Friday, January 09, 2009

Richard John Neuhaus, 1936–2009

Father Richard John Neuhaus has died of complications from cancer at the age of seventy-two.

A native Canadian who emigrated to the United States, Neuhaus was a preacher’s kid who followed his father into the Lutheran clergy. He served as pastor of St. John the Evangelist, a predominantly black and Hispanic church in the Williamsburg section of Brooklyn, and during the Vietnam War joined with Abraham Joshua Heschel to form Clergy and Laity Concerned, an anti-war group. In 1968 he was a delegate to the Democratic Party convention in Chicago, representing Sen. Eugene McCarthy.

Roe v. Wade changed everything for him. By 1984 he had left New York to start up the Center for Religion and Society at the Rockford Institute, a northern Illinois think tank founded in 1976 to “preserve the institutions of the Christian West.” Five years later, in a dispute over “the racist and anti-Semitic tones” of its magazine, Neuhaus was “forcibly evicted” from the Institute (the phrases are his). He returned to New York to create First Things, a bimonthly journal of religion and ideas.

In 1990 he converted to Catholicism, and the next year was ordained a priest by Cardinal John O’Connor of New York. As the foremost public intellectual advocating the return of religion to The Naked Public Square (the title of his best-known book, published in 1984), Neuhaus influenced an entire generation of young writers, as can be seen from the beautiful tributes to him by Jody Bottum, the current editor of First Things, John Podhoretz, editor of Commentary (the Jewish first cousin of First Things), and Peter Wehner, a senior fellow at the Ethics and Public Policy Center in Washington.

Neuhaus was my editor just once—I reviewed a biography of Jerzy Kosinski for him—although he sent me a complimentary letter after I had reviewed The Best American Poetry, asking me to recommend some poets who might read well in his journal’s pages. I also met him once, briefly, when I was in New York for a job interview, crashing with Jody Bottum in Neuhaus’s upstairs apartment. Even in our short encounter, I was touched by his genuine interest.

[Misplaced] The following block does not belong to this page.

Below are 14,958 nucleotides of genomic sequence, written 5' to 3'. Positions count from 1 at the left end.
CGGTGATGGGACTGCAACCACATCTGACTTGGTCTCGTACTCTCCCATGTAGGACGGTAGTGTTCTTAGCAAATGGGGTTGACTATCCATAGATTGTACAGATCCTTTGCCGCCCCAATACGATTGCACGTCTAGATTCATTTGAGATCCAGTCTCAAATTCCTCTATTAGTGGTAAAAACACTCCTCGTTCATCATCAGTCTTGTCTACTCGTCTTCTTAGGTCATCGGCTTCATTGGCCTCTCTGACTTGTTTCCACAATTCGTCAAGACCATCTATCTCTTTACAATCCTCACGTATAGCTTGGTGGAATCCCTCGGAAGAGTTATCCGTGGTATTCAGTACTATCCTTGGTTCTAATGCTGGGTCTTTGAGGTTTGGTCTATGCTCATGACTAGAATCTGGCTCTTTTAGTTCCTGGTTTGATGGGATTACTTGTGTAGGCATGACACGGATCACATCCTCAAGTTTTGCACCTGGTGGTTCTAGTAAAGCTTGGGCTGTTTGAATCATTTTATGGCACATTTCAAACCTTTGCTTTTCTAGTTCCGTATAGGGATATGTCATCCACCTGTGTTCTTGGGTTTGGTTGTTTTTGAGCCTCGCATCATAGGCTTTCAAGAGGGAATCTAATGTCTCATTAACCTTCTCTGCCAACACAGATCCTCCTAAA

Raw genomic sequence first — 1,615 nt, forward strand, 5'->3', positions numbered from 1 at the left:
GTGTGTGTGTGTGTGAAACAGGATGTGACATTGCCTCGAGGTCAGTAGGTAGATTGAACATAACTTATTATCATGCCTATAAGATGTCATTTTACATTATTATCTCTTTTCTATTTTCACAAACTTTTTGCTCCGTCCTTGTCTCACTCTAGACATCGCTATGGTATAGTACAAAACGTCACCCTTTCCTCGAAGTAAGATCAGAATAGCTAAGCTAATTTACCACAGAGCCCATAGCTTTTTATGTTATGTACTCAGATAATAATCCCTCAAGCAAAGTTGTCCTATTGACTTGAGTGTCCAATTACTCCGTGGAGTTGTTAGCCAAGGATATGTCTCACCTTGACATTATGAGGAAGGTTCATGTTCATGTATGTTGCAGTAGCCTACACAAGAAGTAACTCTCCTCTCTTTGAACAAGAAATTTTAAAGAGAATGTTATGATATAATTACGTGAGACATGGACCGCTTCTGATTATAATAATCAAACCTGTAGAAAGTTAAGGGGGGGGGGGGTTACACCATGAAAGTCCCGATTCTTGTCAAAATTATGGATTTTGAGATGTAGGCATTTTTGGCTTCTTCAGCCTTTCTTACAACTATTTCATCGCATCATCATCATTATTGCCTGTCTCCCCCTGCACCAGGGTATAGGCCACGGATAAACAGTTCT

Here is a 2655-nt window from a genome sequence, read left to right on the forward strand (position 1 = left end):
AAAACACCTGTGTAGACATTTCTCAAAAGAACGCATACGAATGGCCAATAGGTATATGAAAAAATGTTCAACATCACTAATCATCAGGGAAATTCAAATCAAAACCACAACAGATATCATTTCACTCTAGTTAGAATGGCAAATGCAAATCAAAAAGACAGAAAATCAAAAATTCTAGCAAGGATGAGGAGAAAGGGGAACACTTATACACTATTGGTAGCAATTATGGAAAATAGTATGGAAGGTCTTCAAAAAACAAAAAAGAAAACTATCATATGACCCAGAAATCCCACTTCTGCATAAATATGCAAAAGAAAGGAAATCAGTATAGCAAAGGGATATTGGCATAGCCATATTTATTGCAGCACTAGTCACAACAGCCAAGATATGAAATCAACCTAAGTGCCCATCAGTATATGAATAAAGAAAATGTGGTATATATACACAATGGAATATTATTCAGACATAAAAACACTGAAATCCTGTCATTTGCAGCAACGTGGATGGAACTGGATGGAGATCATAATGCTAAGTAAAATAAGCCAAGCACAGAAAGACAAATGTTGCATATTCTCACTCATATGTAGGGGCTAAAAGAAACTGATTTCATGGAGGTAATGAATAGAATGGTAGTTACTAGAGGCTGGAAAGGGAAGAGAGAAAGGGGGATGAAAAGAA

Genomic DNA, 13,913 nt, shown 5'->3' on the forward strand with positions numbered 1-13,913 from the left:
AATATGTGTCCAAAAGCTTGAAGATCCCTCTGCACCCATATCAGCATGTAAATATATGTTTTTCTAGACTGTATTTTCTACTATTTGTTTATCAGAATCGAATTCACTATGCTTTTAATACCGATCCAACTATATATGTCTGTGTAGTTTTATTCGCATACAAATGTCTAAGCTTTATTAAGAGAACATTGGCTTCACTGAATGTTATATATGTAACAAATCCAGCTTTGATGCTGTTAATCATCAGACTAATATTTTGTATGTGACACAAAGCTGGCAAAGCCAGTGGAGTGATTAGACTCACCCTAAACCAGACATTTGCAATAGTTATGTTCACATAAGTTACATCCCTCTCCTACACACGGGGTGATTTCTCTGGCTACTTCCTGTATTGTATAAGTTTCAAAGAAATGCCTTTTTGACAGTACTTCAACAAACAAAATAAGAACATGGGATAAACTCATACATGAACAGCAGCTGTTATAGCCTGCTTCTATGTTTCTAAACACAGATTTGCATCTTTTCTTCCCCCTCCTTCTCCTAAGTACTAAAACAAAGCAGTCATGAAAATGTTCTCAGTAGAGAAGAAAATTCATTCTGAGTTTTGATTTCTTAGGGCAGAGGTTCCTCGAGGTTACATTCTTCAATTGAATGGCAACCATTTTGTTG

Neuhaus wrote seventeen books by himself and coauthored, edited, and contributed to many more. The book that has meant the most to me is As I Lay Dying, a brief meditation that Neuhaus wrote after surviving (barely) a bungled medical treatment that resulted in the rupture of an undiagnosed intestinal tumor. An expansion and development of “Born toward Dying,” an essay that had originally been published in First Things in 2000, the book ranges across the literature of death (the Book of Job, The Death of Ivan Ilych, Ernest Becker’s Denial of Death, the Dies Irae) to conclude:

There is nothing that remarkable in my story, except that we are all unique in our living and dying. Early on in my illness a friend gave me John Donne’s wondrous Devotions upon Emergent Occasions. The Devotions were written a year after Donne had almost died and then lingered for months at death’s door. He writes, “Though I may have seniors, others may be elder than I, yet I have proceeded apace in a good university, and gone a great way in a little time, by the furtherance of a vehement fever.” So I too have been to a good university, and what I have learned, what I have learned most importantly, is that, in living and dying, everything is ready now.I first read Neuhaus’s As I Lay Dying about a year ago, when I was diagnosed with Stage IV metastatic prostate cancer and given only a short time to live. My great friend Bedford Clark put the book into my hands, and Father Neuhaus stayed by my bed as I received chemotherapy and struggled not to slip beneath the waves of despair. A year later, not fully recovered but responding to treatment and with a much better prognosis, I too know that I have been to a good university. But I also had a good professor in Father Neuhaus, who taught me to make everything ready.

May he rest in peace.


Anonymous said...

Dr. Myers,

How strange that I should stumble across your blog today. I was at once sorry to read that you've been ill and pleased to read that you are doing better.

I have also been to a good university and have benefited from the wisdom of good teachers. I am grateful to this day for the professor who introduced me to Fitzgerald and Nabokov and encouraged me to write clearly and make a bold argument. I hope for health and peace for you and your family this year.


D. G. Myers said...


How good to hear from you. And how wonderful to learn that you are still reading the likes of Fitzgerald and Nabokov, although you would have improved my reputation if you had mentioned Wright instead. Or didn’t we read Native Son in our class? Well, you should read it now if you didn’t then.

Right back at you with hopes for health and peace. And may your life get better and better. Stay in touch.